Album: "Filth Pig"
Genre: Alternative Rock
Label: Warner Bros. Records
Review: I've been a fan of Ministry for quite a long time, and while I admittedly haven't kept up with their more recent works, I always find myself going back to their tunes I grew up on. Sometimes it's the 80s synth pop "With Sympathy", other times it's the relentlessly aggressive "Psalm 69". But there's one album that I always felt never got a fair shot - "Filth Pig".
Filth Pig was doomed from the start as far as I'm concerned because it came on the success of "Psalm 69" - an album that really brought the band more into the mainstream. But how do you follow-up such a hyper-agressive album like that? You can either do more of the same in an attempt to appease the masses clamoring for that same speedy madness, or you can continue to evolve your music. Al Jourgensen decided to play things risky and chose the later.
If the phrase "Filth Pig" gives you an image of a swine slowly trudging its way through a mud pit, that would probably be a great way to describe the sound of the album. The music has been slowed down big time and it has a far more raw feeling than their previous release. And while the overall pace of the album is very different, it's still undeniably Ministry. Dark, brooding, sludgy, heavy as hell and yet somehow still completely catchy. If you don't find yourself bobbing your head to the rhythm of a track like "Lava" and "Dead Guy", there's something wrong with you.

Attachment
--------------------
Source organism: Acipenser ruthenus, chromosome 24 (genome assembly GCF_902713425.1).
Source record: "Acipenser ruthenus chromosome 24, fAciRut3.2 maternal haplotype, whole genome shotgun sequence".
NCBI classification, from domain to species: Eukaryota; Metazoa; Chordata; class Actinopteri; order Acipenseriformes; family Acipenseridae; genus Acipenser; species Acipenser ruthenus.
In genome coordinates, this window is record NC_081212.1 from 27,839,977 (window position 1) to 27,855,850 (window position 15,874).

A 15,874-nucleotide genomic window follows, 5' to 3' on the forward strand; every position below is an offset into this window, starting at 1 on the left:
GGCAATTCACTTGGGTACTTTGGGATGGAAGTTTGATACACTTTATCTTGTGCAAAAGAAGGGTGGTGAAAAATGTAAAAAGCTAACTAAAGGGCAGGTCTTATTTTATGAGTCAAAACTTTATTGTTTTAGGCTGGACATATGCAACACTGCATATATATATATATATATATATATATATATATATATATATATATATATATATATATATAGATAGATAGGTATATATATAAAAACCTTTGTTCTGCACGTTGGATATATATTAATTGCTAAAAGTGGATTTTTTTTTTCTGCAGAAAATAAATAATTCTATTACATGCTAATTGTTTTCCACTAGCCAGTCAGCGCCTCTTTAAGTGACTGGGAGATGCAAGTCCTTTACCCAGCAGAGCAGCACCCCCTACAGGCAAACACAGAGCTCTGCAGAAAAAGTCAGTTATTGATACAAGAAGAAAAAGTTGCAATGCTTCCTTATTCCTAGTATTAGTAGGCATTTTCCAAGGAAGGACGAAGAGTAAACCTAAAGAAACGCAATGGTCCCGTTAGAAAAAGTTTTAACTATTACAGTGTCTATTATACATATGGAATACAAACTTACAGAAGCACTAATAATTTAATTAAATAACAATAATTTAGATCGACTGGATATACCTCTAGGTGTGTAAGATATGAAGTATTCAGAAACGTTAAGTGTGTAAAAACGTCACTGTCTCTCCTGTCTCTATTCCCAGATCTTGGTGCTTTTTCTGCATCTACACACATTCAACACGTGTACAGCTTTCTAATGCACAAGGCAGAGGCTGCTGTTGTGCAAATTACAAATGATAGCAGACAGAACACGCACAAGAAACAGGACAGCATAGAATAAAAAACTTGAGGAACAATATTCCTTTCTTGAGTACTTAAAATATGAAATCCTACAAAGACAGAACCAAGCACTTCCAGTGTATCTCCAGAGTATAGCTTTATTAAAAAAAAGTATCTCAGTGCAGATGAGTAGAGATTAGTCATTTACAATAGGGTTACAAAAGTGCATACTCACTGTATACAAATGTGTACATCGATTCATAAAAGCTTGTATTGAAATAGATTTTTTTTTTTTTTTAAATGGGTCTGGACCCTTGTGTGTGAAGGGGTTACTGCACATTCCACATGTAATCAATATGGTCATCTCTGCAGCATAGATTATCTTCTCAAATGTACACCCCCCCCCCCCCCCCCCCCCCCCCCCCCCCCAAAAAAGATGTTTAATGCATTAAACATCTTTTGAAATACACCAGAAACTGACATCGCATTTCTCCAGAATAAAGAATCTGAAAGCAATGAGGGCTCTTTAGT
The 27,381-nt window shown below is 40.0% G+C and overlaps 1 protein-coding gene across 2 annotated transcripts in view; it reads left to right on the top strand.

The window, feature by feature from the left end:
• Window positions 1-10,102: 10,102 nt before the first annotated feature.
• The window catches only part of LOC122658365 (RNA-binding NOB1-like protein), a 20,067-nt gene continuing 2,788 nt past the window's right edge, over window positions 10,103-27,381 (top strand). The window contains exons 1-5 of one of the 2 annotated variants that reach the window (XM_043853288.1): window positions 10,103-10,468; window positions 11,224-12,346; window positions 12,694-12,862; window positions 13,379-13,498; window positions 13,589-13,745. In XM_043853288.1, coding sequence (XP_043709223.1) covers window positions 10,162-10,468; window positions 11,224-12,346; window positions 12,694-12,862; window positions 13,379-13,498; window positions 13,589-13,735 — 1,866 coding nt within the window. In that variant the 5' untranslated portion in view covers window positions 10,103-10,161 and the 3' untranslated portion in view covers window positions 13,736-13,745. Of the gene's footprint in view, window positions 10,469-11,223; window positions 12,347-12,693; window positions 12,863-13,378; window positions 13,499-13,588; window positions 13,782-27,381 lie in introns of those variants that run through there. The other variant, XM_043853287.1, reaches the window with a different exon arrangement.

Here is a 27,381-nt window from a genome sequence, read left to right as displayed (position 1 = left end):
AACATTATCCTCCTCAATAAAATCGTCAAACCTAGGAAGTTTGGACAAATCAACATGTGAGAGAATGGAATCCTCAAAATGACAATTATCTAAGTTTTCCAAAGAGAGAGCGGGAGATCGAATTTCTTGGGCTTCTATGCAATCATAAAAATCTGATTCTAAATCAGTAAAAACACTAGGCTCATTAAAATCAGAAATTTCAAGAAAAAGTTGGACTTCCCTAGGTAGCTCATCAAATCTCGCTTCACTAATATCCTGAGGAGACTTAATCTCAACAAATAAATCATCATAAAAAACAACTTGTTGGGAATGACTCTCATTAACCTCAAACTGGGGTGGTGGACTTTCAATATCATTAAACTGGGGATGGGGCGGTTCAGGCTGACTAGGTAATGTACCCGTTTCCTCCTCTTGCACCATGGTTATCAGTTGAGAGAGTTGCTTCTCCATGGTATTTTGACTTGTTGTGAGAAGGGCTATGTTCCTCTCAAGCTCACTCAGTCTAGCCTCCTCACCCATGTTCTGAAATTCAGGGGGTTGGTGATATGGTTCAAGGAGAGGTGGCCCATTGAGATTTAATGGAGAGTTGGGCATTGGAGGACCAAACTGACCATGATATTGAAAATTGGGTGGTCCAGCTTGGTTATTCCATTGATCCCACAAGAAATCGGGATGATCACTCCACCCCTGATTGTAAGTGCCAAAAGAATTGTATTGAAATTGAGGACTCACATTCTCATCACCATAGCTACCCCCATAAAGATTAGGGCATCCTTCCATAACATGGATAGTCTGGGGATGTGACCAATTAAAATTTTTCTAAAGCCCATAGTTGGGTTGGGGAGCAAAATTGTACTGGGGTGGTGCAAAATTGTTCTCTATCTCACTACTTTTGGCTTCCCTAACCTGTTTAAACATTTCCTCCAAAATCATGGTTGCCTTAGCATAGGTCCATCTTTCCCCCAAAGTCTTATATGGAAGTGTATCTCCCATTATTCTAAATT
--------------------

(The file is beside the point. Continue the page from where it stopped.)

While Filth Pig isn't stuffed to the rim with samples and speed, it still has that great Ministry sound which will forever separate them from other musical acts out there. It's the band getting band to basics with more traditional instruments, almost purposely distancing themselves from the "industrial" genre that was often used to describe them. Give Filth Pig a chance and you might be surprised at just how solid it really is.
(Scored on a 0.5 - 5 pickles rating: 0.5 being the worst and 5 being the best)
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